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Posted by Robert Whitley on November 18, 2014 at 12:32 PM

Holiday Party Planning Tips

 With the holiday entertaining season just around the corner, now is the time to prepare to be the host with the most.

Assuming a selection of tasty wine is part of the plan, consider the following suggestions to enhance the experience for you and your guests.

1. Start with a good wine glass. Even the nationwide discount store Target is now selling Riedel crystal, the gold standard for everyday wine consumption. For a few pennies more than what you might pay for mediocre stemware, you can sip wine from glasses that are functional as well as elegant. A good wine glass allows for proper aeration, which enhances aromatics and softens tannins where that is an issue.

2. Use a decanter or a wine aerator to prepare bold young reds prior to serving. Many young red wines are packed with astringent tannins, which either fade away or disappear entirely over time. But for immediate consumption, the pucker factor can be reduced through decanting from the bottle into a larger glass container (it need not be fancy) that will allow the wine to breathe. With air, the tannins round out and the pleasure factor is dramatically increased.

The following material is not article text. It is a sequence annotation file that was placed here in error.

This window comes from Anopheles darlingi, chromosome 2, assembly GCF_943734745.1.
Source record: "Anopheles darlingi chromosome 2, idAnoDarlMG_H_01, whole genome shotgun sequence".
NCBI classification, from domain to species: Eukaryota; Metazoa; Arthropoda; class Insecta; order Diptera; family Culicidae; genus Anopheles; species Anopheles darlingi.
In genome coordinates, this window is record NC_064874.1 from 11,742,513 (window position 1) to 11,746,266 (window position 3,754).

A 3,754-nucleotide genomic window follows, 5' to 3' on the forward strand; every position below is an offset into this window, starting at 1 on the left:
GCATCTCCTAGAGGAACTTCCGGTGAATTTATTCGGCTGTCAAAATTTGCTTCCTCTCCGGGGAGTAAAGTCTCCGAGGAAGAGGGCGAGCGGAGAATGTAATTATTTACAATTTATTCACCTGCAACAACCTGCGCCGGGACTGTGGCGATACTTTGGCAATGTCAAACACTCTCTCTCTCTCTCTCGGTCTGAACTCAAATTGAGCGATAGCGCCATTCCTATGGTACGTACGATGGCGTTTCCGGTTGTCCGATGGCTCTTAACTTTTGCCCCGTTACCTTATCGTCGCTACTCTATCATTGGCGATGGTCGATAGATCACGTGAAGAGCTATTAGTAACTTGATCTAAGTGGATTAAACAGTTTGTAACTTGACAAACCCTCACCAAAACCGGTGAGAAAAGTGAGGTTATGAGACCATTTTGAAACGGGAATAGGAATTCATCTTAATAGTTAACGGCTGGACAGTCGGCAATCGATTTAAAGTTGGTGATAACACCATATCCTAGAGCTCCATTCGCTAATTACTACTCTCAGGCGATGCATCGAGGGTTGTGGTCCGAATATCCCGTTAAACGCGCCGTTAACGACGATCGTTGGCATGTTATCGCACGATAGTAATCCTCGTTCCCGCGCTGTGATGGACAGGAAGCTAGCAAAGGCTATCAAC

3. Invest in a deep and wide ice bucket that will hold at least four bottles. Sparkling, rose and crisp white wines lose their snap, and much of their appeal, when left to sit out and warm up as a party or dinner drags on. Many wine shops and department stores sell inexpensive clear acrylic "party" buckets that will keep multiple wine bottles chilled at the same time.

4. Don't hesitate to put a chill on your reds as well. Serving temps for reds should be about 65-68 degrees. Warm reds often come off as unbalanced and/or flat. Cooler (assuming the room temperature is about 75 degrees) reds are easier to drink and deliver more flavor. If a bottle of red wine is warm to the touch, which is often the case if it has been stored in the kitchen, five to eight minutes in the ice bucket should do the trick. It isn't necessary to chill the red as you would a white; simply cooling it down will suffice.

Let the festivities begin!

Jeff Cohn Cellars, California (United States) “The Impostor” 2012 ($35)
I was at a ZAP symposium a few years ago where I heard Jeff Cohn say "don't worry about whether my wine is age-worthy or not.  Go ahead and drink it -- I'll make more for you."  That said, he's made an age-worthy wine with this blend.  It takes a long time in the glass to show itself, with initial raspberry, leaf and spice underneath sulphury notes, but it comes around smartly, blowing off to a garden of flowers and spice, with rhubarb and raspberry fruit.  It's fairly oaky and shows lots of dill, but comes into balance with a lot of airtime.  If you're taking Jeff's advice, decant this one for a few hours before serving with something saucy and spicy.  If you want my advice, get a few bottles to age 5 to 10 years as well.
90 Rich Cook

Dr. Michael
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